a word of warning for Linux users planning on installing Windows 7

I’m a Linux user.

However, I’m not like some Linux users who fear microsoft, and won’t ever use a microsoft product.
I use Linux because I prefer it. Not because ‘it’s not microsoft.’
I use gmail because it’s better than hotmail.
If hotmail were better, I’d use it. I just use what I think is best for me, regardless of the company behind the product.
I’ve criticized Microsoft a lot. The reason? They deserve it.
Vista was beyond a disaster.
Office, however, is a brilliant product. It has no deserving rival (proprietary or open).
As much as Linux users may disagree, OpenOffice.org is not as good.
Still, for most people, it is good enough. All I ever do in OpenOffice.org is write basic documents and spreadsheets, so I don’t really care. I do care about being able to use software on all platforms, which open source software tends to be really good about. For that reason I use OpenOffice.org. My home Arch Linux desktop, my personal Linux laptop and my work Windows laptop all run the same basic software (OpenOffice.org, Firefox, Pidgin, Thunderbird, Google Chrome – actually Chromium etc..)
I want the same app everywhere.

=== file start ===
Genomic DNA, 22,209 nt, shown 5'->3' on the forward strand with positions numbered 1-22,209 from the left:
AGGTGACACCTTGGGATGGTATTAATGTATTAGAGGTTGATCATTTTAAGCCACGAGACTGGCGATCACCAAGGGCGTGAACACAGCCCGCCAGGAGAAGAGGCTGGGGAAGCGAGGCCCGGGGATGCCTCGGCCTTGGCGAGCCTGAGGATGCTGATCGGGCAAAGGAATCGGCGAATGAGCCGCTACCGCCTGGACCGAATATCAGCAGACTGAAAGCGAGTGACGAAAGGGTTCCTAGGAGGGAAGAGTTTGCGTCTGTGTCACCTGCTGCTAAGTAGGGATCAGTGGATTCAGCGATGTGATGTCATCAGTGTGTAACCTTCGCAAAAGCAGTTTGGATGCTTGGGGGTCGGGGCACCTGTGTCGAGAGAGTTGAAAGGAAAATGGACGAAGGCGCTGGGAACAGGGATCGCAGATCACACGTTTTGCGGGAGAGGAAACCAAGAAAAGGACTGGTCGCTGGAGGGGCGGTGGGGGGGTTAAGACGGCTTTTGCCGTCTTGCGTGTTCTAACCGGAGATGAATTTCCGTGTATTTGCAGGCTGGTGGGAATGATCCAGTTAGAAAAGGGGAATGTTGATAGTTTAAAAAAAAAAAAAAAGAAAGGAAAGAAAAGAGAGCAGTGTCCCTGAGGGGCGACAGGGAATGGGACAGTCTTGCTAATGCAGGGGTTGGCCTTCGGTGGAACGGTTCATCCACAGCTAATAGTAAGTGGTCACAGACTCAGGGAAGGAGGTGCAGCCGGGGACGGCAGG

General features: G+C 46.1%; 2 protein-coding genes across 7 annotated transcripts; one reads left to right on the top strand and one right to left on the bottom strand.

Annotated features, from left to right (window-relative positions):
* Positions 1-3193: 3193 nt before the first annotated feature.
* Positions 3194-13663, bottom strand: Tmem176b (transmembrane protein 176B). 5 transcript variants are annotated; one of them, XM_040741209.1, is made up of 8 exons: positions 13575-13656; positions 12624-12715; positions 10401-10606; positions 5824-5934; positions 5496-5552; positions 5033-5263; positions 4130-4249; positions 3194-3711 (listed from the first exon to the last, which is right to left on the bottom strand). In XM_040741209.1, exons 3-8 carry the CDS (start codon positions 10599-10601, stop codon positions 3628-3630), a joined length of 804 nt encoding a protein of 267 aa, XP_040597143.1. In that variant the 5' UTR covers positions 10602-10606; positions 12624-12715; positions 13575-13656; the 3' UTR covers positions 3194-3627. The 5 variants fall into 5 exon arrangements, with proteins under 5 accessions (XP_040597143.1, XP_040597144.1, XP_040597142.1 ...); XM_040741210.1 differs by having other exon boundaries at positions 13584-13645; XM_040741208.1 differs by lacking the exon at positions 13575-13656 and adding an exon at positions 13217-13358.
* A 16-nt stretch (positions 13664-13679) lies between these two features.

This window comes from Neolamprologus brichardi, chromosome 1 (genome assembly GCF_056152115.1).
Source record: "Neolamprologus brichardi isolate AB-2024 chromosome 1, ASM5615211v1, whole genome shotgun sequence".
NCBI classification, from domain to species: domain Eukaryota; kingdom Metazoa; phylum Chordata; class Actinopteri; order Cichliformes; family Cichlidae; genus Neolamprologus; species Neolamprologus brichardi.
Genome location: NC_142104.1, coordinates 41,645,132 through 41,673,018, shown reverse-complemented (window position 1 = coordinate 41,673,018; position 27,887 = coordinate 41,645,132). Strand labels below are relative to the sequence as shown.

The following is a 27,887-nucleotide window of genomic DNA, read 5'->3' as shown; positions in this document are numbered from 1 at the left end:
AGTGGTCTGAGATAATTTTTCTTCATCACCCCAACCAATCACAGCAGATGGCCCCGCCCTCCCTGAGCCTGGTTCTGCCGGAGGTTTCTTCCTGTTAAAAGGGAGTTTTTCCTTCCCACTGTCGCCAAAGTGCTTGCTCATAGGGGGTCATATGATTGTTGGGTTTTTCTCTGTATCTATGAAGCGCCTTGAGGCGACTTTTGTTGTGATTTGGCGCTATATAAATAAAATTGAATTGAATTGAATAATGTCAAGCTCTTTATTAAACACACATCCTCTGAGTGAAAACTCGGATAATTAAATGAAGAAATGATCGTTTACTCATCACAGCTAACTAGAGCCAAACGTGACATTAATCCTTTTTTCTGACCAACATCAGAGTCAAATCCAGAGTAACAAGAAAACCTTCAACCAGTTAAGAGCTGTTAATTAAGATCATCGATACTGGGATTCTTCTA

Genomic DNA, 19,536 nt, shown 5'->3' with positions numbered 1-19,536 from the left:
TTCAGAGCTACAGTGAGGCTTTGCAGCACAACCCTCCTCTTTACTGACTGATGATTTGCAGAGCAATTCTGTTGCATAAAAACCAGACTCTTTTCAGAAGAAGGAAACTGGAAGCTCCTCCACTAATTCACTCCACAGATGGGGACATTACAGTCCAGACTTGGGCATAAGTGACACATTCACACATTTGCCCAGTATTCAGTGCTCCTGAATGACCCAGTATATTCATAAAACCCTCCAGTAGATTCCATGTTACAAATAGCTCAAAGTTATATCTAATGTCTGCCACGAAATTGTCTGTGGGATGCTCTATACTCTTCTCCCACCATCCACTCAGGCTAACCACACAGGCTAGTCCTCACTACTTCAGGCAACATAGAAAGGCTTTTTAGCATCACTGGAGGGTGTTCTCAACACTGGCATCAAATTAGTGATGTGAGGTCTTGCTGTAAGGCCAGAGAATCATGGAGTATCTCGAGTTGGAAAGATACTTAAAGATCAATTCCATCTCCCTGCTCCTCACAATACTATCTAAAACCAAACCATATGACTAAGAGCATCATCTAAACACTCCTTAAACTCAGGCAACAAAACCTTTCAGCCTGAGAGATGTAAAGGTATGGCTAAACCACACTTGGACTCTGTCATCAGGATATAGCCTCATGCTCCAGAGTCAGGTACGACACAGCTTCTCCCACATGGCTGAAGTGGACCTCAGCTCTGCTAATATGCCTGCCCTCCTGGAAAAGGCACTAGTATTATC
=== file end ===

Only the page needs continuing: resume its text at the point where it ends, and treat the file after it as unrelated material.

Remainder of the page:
Anyway, back on topic.
I dual boot my desktop to play games. WINE is not a good solution.
I’d been dual booting with Windows XP for a while.
As a disclaimer: I never boot Windows except to play games (or do something that MUST be done in Windows).
So, back to installing Windows 7.
Usually, when I get a new PC, I install Windows first choosing a partition that’s big enough for a few games (100GB is usually enough), and then install Linux. Why? Because then GRUB can worry about my MBR.
Anytime you reinstall Windows, Windows replaces your MBR (grub stage 1), meaning you can no longer boot into Linux.
The usual way around this is to boot a Linux liveCD, load up a terminal and push GRUB back to the MBR, like this:

$ grub
$ find /boot/grub/stage1 //then use the given number for ‘#’ in the next line
$ root (hd#,#)
$ setup (hd0)
$ quit

What this code does is search your Linux filesystem for GRUB stage 1. You then copy GRUB (identifying your volume & partition) back to the MBR.

My partition looks like this

hd0,0 Windows NTFS

hd0,1 Linux / Ext4

hd0,2 Linux home Ext4

hd0,3 Linux Swap

The problem I encountered was that for some unknown reason (at least to me) Windows created an extra partition.


The solution is to edit your /boot/grub/grub.conf file and add one to the previous partition number (as hd0,1 is now an extra windows partition, hd0,2 is now your ‘/’)

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  <span style="font-family: arial, sans-serif;"><span style="font-size: small;">It&#8217;s easy enough, but it did have me confused for a few minutes while I figured out what Windows had done.</span></span>
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